- Has the property been recently sold?
If a property has already been sold it may still be a good candidate for cost segregation. As long as you sold the building and haven’t filed the tax return, there is an opportunity to do a cost segregation and begin maximizing tax deductions at ordinary tax rates. Although the study may increase the gain, the gain may be at a much lower rate making it a beneficial investment.
In essence, if there is an investment property that is held for a year or more, a cost segregation study should be considered. In addition to the depreciation deductions, a cost segregation study will aid in capturing future benefits of dispositions, repairs, routine maintenance and overall asset management. The tax savings are significant and can also be reinvested into the property and can be seen as net present value. To make the investment that much sweeter, the engineering fees surrounding cost segregation are tax deductible!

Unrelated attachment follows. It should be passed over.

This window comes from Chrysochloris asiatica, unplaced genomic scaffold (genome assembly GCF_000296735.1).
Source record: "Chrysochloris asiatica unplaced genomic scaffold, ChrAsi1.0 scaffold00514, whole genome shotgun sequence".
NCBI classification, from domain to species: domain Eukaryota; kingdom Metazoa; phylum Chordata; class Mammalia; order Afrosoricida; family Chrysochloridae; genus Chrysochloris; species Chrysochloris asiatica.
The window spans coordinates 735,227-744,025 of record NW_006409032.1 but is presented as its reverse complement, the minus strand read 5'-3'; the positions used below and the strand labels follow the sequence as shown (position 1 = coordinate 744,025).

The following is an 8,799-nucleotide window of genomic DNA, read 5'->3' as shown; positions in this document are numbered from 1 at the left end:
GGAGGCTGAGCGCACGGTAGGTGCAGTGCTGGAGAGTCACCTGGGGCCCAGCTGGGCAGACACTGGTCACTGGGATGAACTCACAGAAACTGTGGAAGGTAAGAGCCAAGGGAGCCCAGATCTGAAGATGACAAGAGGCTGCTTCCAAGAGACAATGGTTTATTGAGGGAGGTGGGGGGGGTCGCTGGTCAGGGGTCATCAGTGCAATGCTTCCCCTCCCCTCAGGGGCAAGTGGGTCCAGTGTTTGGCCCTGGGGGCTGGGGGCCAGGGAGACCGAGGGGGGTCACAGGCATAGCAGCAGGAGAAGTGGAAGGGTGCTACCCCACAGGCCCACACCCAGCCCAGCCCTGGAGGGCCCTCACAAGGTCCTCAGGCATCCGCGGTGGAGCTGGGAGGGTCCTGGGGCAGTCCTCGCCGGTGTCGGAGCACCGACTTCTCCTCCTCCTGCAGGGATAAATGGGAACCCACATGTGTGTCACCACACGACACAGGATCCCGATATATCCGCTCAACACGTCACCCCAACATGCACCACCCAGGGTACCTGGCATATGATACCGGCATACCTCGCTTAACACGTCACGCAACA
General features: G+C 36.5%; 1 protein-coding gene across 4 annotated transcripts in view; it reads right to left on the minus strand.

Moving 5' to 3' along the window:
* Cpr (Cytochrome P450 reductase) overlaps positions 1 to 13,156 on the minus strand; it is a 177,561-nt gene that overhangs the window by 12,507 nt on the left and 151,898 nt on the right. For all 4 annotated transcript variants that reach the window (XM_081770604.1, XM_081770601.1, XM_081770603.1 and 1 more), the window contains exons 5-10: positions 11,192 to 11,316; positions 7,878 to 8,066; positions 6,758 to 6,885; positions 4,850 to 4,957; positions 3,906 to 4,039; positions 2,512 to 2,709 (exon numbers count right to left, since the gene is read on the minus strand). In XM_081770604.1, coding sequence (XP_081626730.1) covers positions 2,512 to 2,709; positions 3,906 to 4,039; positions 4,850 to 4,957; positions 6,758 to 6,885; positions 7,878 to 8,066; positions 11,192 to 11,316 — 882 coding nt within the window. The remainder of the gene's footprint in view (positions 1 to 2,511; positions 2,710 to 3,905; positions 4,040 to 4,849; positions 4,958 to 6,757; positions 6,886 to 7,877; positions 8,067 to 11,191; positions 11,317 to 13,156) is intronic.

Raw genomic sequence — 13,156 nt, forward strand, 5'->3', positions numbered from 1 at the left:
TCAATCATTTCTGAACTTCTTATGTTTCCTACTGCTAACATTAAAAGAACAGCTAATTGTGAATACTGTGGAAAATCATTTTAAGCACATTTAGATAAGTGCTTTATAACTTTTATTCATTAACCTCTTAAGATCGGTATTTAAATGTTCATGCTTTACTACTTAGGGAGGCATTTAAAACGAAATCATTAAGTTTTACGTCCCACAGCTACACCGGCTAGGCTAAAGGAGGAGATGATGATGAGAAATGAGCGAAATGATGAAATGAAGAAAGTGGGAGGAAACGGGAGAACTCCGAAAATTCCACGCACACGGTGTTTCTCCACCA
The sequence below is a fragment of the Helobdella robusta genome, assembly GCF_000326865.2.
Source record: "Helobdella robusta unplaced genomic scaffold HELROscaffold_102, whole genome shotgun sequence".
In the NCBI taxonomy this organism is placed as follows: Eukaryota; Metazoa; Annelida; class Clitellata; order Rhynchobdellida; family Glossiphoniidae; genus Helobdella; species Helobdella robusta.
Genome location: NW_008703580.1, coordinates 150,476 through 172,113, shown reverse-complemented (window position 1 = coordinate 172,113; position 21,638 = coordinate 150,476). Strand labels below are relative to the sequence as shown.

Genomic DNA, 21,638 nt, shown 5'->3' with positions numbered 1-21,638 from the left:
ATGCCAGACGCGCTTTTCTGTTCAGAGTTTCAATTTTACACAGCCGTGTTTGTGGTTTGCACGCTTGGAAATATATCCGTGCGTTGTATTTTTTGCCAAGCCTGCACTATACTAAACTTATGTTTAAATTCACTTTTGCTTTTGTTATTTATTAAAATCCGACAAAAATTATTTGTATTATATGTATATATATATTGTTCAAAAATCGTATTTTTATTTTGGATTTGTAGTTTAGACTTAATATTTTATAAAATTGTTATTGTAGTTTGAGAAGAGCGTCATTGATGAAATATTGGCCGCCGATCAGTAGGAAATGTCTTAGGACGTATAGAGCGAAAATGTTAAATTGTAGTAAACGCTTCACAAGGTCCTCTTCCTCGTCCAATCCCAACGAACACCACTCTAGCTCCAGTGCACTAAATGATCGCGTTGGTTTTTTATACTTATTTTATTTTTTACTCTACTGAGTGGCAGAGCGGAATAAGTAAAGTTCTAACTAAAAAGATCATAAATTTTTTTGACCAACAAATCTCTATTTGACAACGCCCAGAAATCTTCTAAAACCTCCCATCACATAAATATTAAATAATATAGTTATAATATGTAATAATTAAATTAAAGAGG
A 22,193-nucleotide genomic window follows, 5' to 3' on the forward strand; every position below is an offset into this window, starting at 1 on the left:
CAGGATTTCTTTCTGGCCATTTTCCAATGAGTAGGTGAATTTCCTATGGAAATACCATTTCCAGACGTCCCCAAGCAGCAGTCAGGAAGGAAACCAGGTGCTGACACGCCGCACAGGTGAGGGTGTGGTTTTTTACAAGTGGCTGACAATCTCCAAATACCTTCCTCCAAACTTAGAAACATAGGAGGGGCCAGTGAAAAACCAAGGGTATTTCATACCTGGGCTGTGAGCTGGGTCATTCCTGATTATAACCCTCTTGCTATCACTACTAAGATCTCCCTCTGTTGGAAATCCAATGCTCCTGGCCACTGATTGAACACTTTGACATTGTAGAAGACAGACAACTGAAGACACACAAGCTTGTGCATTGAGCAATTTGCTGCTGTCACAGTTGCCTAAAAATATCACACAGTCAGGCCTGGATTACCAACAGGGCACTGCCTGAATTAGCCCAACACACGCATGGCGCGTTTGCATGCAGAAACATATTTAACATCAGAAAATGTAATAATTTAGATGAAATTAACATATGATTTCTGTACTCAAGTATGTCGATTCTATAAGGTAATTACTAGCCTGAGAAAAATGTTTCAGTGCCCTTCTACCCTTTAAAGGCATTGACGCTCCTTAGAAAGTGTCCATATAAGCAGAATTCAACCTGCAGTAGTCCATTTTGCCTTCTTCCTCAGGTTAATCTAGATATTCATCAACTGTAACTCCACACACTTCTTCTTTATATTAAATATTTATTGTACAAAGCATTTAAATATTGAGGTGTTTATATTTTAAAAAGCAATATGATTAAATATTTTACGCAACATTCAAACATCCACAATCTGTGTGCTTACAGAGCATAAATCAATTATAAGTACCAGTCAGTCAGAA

Written by Engineered Tax Services. Contact ETS here for more information.